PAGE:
In his fifth walk in Reveries of a Solitary Walker, Rousseau has removed himself to the sparsely inhabited island of St. Peter's on Lake Bienne. His neighbors in Môtiers had angrily responded to his democratic ideas in his Letters from the Mountains, so Rousseau decided it was time to relocate to a new locale.
His relationship to happy memories while on the island are complex. The chief charm of his setting is not the memories it engenders but the opportunity it offers to live in the beauty of the present moment and away from sad recollections. He states that he enjoys being:
detached from the rest of the world, where nothing but smiling objects presented themselves, where no painful remembrances were recalled
He also notes that the most memorable moments in life are too sharp and intense (filled with "delirium and passion"), too removed from the quietude of everyday life, to provide him with the kind of solace he seeks:
the periods of sweetest enjoyment, and most lively pleasure, are not those whose remembrance wins and delights me most. These moments of delirium and passion, however charming they might be, appear from their vivacity itself, but as points thinly scattered along the line of life, being too detached and rapid to constitute any permanent idea of felicity.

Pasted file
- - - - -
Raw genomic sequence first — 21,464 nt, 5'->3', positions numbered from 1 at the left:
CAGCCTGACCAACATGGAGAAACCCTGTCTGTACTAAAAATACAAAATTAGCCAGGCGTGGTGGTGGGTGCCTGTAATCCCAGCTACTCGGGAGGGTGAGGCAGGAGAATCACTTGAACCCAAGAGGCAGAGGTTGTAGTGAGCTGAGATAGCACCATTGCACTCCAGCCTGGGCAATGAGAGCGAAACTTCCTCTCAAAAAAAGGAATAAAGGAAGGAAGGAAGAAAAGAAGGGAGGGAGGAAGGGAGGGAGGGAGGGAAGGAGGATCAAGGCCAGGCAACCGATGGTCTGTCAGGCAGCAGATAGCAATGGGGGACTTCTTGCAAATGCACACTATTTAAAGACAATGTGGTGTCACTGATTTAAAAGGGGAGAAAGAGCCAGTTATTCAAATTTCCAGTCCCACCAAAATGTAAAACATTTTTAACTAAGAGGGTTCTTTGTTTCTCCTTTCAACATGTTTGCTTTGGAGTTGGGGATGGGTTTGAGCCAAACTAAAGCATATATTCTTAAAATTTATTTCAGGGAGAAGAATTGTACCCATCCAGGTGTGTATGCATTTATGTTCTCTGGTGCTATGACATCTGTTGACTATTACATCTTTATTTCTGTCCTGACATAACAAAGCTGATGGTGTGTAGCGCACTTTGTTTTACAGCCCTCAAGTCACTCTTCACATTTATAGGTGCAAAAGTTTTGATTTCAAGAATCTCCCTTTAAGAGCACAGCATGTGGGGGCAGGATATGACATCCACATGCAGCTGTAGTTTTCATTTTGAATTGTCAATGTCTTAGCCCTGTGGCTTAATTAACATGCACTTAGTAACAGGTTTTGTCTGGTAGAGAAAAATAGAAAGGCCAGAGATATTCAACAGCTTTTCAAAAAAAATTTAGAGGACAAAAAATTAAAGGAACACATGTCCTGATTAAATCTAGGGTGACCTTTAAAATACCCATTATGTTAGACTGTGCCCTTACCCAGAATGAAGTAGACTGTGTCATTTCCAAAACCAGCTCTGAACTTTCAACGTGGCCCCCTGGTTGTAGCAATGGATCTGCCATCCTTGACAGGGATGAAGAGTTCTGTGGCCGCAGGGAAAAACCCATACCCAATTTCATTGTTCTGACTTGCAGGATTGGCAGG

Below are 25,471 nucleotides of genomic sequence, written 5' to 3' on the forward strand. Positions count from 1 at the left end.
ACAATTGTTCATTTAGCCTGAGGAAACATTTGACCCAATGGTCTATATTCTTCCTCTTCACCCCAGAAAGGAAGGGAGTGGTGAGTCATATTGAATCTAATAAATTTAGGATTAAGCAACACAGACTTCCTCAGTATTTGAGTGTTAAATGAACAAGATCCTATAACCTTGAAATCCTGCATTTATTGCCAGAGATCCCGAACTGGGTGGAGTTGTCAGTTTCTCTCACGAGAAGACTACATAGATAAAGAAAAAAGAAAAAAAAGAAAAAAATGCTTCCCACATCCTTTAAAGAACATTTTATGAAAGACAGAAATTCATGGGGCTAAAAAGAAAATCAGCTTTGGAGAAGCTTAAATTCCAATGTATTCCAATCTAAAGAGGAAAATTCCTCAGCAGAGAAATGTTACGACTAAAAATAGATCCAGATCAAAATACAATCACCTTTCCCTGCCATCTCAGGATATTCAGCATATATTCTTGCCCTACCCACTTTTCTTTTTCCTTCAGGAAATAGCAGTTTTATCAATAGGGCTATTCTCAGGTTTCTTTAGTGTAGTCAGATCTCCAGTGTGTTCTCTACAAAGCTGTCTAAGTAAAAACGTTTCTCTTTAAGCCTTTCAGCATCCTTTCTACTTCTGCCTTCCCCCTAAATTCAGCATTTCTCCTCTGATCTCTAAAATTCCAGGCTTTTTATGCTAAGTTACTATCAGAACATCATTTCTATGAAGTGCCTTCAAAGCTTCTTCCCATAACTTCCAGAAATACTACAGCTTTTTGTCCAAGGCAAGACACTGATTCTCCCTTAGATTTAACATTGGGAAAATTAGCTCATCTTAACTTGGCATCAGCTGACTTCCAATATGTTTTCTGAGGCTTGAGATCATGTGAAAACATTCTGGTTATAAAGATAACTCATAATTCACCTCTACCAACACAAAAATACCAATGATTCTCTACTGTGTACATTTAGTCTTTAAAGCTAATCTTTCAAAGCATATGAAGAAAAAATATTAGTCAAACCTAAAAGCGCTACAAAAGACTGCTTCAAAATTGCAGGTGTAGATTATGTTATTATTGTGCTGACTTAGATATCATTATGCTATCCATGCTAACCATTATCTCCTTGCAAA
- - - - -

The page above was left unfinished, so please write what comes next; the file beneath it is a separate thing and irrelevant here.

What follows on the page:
Instead, he wants to connect with the half-forgotten moments of ordinary happiness that he can experience by living in the present. He very much loves the nature that surrounds him on the island and finds joy in losing himself in it. He likes not so much to remember as to walk around or float lying on the bottom of rowboat as it drifts and rocks on the lake, enjoying a mix of the present moment with what he calls "reveries" or daydreams.